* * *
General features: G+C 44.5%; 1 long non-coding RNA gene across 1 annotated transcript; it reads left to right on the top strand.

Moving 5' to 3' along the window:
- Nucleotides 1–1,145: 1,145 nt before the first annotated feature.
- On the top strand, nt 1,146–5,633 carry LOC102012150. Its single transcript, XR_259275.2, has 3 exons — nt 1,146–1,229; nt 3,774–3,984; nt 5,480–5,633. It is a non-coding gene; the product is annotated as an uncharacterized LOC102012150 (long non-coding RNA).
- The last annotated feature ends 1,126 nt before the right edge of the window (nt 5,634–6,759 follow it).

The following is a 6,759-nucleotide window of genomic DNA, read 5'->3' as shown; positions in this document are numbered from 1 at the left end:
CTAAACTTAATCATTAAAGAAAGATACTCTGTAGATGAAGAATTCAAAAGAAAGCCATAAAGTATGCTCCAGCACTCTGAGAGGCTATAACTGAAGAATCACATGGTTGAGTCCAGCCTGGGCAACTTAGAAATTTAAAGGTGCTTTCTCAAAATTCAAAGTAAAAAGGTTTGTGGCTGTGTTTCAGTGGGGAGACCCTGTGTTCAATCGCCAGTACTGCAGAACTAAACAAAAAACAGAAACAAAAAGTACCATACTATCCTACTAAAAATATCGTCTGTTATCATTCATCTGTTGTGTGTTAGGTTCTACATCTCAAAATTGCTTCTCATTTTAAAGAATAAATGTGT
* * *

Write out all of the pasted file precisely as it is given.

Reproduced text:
General features: G+C 44.5%; 1 long non-coding RNA gene across 1 annotated transcript; it reads left to right on the top strand.

Moving 5' to 3' along the window:
- Nucleotides 1–1,145: 1,145 nt before the first annotated feature.
- On the top strand, nt 1,146–5,633 carry LOC102012150. Its single transcript, XR_259275.2, has 3 exons — nt 1,146–1,229; nt 3,774–3,984; nt 5,480–5,633. It is a non-coding gene; the product is annotated as an uncharacterized LOC102012150 (long non-coding RNA).
- The last annotated feature ends 1,126 nt before the right edge of the window (nt 5,634–6,759 follow it).

The following is a 6,759-nucleotide window of genomic DNA, read 5'->3' as shown; positions in this document are numbered from 1 at the left end:
CTAAACTTAATCATTAAAGAAAGATACTCTGTAGATGAAGAATTCAAAAGAAAGCCATAAAGTATGCTCCAGCACTCTGAGAGGCTATAACTGAAGAATCACATGGTTGAGTCCAGCCTGGGCAACTTAGAAATTTAAAGGTGCTTTCTCAAAATTCAAAGTAAAAAGGTTTGTGGCTGTGTTTCAGTGGGGAGACCCTGTGTTCAATCGCCAGTACTGCAGAACTAAACAAAAAACAGAAACAAAAAGTACCATACTATCCTACTAAAAATATCGTCTGTTATCATTCATCTGTTGTGTGTTAGGTTCTACATCTCAAAATTGCTTCTCATTTTAAAGAATAAATGTGT